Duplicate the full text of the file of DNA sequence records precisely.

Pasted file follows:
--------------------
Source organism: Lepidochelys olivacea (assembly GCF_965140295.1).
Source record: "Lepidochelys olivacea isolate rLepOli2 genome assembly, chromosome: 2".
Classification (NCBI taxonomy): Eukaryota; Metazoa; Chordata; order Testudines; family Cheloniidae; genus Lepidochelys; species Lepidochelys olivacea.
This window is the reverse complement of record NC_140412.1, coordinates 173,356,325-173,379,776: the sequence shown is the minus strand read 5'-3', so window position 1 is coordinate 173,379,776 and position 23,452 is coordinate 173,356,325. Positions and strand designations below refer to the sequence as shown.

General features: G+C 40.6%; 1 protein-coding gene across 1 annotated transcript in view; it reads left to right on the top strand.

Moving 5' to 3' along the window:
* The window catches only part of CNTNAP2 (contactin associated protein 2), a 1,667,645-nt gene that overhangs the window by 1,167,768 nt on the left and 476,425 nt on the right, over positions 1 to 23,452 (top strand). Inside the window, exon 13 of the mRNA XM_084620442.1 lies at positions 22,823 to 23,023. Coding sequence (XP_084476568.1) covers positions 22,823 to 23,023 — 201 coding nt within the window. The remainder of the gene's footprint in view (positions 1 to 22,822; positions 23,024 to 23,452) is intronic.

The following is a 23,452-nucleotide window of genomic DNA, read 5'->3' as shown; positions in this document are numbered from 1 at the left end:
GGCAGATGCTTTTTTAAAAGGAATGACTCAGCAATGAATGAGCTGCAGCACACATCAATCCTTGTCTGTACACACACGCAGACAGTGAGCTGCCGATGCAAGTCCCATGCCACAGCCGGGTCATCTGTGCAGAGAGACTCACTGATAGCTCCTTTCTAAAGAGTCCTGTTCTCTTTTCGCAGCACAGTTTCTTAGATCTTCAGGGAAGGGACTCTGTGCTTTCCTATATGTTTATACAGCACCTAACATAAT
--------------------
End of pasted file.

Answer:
Source organism: Lepidochelys olivacea (assembly GCF_965140295.1).
Source record: "Lepidochelys olivacea isolate rLepOli2 genome assembly, chromosome: 2".
Classification (NCBI taxonomy): Eukaryota; Metazoa; Chordata; order Testudines; family Cheloniidae; genus Lepidochelys; species Lepidochelys olivacea.
This window is the reverse complement of record NC_140412.1, coordinates 173,356,325-173,379,776: the sequence shown is the minus strand read 5'-3', so window position 1 is coordinate 173,379,776 and position 23,452 is coordinate 173,356,325. Positions and strand designations below refer to the sequence as shown.

General features: G+C 40.6%; 1 protein-coding gene across 1 annotated transcript in view; it reads left to right on the top strand.

Moving 5' to 3' along the window:
* The window catches only part of CNTNAP2 (contactin associated protein 2), a 1,667,645-nt gene that overhangs the window by 1,167,768 nt on the left and 476,425 nt on the right, over positions 1 to 23,452 (top strand). Inside the window, exon 13 of the mRNA XM_084620442.1 lies at positions 22,823 to 23,023. Coding sequence (XP_084476568.1) covers positions 22,823 to 23,023 — 201 coding nt within the window. The remainder of the gene's footprint in view (positions 1 to 22,822; positions 23,024 to 23,452) is intronic.

The following is a 23,452-nucleotide window of genomic DNA, read 5'->3' as shown; positions in this document are numbered from 1 at the left end:
GGCAGATGCTTTTTTAAAAGGAATGACTCAGCAATGAATGAGCTGCAGCACACATCAATCCTTGTCTGTACACACACGCAGACAGTGAGCTGCCGATGCAAGTCCCATGCCACAGCCGGGTCATCTGTGCAGAGAGACTCACTGATAGCTCCTTTCTAAAGAGTCCTGTTCTCTTTTCGCAGCACAGTTTCTTAGATCTTCAGGGAAGGGACTCTGTGCTTTCCTATATGTTTATACAGCACCTAACATAAT